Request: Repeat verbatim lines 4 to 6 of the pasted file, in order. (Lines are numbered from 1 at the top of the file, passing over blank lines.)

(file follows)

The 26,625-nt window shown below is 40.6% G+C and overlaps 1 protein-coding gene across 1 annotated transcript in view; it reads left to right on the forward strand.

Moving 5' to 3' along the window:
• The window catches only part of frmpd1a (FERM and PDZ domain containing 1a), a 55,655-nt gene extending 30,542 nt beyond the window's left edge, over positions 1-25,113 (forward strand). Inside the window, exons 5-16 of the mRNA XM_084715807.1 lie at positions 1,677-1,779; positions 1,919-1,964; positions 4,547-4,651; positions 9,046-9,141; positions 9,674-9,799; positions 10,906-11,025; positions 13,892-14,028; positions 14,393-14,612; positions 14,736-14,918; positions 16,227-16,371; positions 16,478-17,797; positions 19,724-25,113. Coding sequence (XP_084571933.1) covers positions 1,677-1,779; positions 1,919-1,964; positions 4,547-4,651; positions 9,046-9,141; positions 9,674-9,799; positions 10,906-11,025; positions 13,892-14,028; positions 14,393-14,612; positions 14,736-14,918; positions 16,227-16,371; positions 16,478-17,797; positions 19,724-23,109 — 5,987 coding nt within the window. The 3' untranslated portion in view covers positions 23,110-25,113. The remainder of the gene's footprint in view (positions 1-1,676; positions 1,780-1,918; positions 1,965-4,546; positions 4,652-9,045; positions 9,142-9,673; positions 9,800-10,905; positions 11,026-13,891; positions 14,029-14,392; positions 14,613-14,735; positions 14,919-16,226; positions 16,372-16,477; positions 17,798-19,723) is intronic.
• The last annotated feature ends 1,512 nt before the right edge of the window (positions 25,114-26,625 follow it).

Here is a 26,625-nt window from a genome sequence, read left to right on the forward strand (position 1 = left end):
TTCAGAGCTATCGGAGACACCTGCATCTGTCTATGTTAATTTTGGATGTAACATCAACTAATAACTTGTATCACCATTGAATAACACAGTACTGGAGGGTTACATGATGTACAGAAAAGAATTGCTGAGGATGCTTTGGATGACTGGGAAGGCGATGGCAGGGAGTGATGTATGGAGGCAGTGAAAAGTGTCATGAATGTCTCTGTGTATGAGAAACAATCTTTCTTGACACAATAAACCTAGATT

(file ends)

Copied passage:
• The last annotated feature ends 1,512 nt before the right edge of the window (positions 25,114-26,625 follow it).

Here is a 26,625-nt window from a genome sequence, read left to right on the forward strand (position 1 = left end):
TTCAGAGCTATCGGAGACACCTGCATCTGTCTATGTTAATTTTGGATGTAACATCAACTAATAACTTGTATCACCATTGAATAACACAGTACTGGAGGGTTACATGATGTACAGAAAAGAATTGCTGAGGATGCTTTGGATGACTGGGAAGGCGATGGCAGGGAGTGATGTATGGAGGCAGTGAAAAGTGTCATGAATGTCTCTGTGTATGAGAAACAATCTTTCTTGACACAATAAACCTAGATT